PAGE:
The global chemical downturn has now been underway for nearly a year. And latest data on regional production volume from the American Chemistry Council for March shows no sign of improvements, as the chart highlights:
- Global demand growth in March was just 2.9% (black line), versus the healthy 5% growth seen a year ago
- Asia has seen a spectacular fall, with growth halving from 8.3% to just 3.4% (purple)
- The Middle East/Africa has similarly collapsed from 8.6% to 2.9% (dark blue)
- W Europe has seen a more modest fall from 4% to 2.9% (light blue)
- Central/Eastern Europe saw a sharp fall, but is now back at the 2.3% level (yellow)
- Latin America has fallen from +1.2% to -4% (brown)
- Only N America has seen an improvement from 1% to 3.7%, as its operational problems reduced (green)
Thus overall, capacity utilisation levels have slipped to 83.2% – versus the long-term average of 91.4%.
The chemical industry is the best leading indicator that we have for the global economy. And developments in key Asian and Latin American countries highlight the growing impact of the major slowdown now underway in China.
China’s own growth has slipped from an 11.1% peak last April to 7% today. It is maintaining its volume via low-priced exports into the Asian region. But Japan doesn’t have this option, and its growth has collapsed from +9.2% to -4.6% over the same period. Clearly, Abenomics isn’t working, despite the yen’s devaluation.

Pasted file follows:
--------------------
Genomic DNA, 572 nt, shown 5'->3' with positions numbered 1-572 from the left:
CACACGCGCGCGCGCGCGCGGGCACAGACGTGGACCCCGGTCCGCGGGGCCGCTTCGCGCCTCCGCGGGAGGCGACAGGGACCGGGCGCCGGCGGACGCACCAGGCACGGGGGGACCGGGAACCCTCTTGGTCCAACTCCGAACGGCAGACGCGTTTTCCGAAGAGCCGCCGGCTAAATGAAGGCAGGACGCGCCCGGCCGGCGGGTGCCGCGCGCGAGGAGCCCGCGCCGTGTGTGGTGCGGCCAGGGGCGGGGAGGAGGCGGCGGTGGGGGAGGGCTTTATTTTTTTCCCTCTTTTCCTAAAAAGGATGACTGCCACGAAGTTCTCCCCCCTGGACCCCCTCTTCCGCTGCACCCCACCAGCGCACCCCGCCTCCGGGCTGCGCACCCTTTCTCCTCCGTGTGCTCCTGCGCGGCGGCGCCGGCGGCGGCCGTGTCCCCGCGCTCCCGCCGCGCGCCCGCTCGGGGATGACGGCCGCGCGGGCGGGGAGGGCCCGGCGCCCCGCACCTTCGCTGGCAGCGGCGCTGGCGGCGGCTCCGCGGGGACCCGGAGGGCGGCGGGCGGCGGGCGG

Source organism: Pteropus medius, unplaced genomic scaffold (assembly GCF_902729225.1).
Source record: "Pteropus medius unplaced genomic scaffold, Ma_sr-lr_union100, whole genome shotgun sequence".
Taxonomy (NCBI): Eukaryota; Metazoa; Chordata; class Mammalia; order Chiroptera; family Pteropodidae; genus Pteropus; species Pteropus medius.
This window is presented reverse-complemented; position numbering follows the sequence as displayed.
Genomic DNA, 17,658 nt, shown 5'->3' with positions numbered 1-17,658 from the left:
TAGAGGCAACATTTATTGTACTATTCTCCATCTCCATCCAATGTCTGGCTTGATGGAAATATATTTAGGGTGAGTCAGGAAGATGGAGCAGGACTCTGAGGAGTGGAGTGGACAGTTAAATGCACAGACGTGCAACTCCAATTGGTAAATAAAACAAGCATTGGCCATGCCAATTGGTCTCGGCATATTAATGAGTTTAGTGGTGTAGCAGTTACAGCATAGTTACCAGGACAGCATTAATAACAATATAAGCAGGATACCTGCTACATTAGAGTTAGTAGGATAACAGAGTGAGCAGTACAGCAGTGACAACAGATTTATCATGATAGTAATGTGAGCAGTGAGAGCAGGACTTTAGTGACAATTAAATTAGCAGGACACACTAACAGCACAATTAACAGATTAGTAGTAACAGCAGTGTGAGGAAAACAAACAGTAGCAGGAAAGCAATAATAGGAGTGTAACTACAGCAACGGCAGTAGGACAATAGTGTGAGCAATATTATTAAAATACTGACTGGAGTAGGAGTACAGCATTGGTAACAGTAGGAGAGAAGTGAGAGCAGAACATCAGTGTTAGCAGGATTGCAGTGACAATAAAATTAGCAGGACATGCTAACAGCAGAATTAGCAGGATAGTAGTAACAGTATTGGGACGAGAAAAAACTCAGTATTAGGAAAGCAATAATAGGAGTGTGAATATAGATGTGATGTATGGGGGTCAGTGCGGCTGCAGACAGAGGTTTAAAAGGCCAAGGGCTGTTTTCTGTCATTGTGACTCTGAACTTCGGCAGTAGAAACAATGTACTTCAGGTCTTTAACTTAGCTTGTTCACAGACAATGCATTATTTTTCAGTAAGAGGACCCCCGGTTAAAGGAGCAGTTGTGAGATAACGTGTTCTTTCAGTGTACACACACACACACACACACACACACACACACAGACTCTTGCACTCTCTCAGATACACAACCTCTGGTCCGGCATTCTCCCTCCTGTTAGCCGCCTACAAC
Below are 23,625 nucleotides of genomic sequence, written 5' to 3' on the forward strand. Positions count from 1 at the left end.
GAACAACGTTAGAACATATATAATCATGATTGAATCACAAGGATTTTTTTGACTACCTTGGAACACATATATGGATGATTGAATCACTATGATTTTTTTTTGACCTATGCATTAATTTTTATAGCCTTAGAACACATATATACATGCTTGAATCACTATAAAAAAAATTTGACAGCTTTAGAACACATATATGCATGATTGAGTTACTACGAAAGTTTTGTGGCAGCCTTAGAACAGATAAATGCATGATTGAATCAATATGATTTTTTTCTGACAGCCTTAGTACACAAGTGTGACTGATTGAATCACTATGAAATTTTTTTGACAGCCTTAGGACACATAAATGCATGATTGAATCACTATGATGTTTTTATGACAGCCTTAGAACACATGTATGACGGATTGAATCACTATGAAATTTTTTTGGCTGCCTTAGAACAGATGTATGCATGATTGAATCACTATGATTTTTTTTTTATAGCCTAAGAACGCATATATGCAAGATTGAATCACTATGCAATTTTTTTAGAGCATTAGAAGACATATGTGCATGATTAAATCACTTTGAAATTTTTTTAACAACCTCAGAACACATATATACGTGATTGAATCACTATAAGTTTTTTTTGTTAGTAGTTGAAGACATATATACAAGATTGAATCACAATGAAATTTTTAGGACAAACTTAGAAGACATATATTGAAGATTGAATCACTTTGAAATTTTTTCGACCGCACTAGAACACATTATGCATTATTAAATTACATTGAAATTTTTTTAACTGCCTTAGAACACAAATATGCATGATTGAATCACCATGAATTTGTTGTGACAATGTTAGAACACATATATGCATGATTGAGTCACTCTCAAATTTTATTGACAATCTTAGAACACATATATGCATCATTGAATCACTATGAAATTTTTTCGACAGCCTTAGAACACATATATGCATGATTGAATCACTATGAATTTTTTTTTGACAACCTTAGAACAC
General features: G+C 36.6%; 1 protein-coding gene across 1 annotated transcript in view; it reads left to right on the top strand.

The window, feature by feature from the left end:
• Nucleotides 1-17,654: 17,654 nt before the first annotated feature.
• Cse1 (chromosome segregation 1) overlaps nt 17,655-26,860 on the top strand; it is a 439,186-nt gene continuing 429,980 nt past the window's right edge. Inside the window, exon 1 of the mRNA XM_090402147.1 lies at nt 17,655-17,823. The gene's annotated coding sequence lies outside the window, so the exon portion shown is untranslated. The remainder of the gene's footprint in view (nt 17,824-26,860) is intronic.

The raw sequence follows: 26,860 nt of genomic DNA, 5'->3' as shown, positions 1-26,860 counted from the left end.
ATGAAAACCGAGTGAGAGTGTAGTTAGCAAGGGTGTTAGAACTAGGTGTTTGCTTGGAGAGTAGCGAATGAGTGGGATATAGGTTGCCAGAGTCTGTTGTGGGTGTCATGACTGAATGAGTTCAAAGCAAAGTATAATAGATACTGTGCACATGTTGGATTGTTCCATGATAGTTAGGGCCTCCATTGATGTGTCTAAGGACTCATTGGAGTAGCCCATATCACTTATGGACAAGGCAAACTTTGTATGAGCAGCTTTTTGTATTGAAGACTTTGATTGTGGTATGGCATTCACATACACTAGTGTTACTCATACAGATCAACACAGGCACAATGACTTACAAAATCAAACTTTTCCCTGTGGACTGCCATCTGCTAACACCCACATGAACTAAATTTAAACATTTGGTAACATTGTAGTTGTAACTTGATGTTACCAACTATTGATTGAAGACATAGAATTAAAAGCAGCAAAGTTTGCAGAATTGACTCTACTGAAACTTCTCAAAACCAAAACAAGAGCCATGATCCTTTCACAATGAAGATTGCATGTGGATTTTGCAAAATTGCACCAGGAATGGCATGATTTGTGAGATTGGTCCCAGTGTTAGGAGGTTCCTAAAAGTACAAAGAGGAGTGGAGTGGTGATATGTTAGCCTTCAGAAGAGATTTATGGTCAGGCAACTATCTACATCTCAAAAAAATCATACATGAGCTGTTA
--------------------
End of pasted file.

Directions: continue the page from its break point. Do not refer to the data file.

S Korea is another weak spot, falling from 3.8% in Q1 last year to 1.2%. And Singapore (more reliant on China), is even weaker, falling from +6.9 in Q2 to -1% today. Taiwan (also dependent on China) has fallen from +6.6% to -4.2% over the same period. India (less dependent on China) has fallen from 12.9% to 3.2%, but is on a recovering trend.
Latin America tells a similar story, with Brazil down from +2% to -3%, and other LatAm countries collectively falling from +1% to -5.3%.
Only Canada/USA have done well. Canada has risen from -1.6% to +5.4%, and the USA from 0.3% to 4.1% under the influence of shale gas developments. The question, of course, is whether this progress can be sustained, given that the new capacity will have to be exported into already over-supplied markets overseas.
WEEKLY MARKET ROUND-UP
My weekly round-up of Benchmark prices since the Great Unwinding began is below, with ICIS pricing comments:
Benzene Europe, down 39%. “Availability has tightened due to better demand, ongoing exports across the Atlantic throughout April and limited feedstock supply”
Brent crude oil, down 39%
Naphtha Europe, down 37%. “Demand for naphtha is poor because of competition from alternative feedstock propane. Moreover, many downstream producers are said to be covered for now and are not keen to purchase additional product”
PTA China, down 28%. “Several PTA producers added that despite improvements in margins, they were still operating at below costs”
HDPE US export, down 21%. “Domestic export prices moved slightly higher during the week on improving demand and loosening supply”
¥:$, down 16%
S&P 500 stock market index, up 8%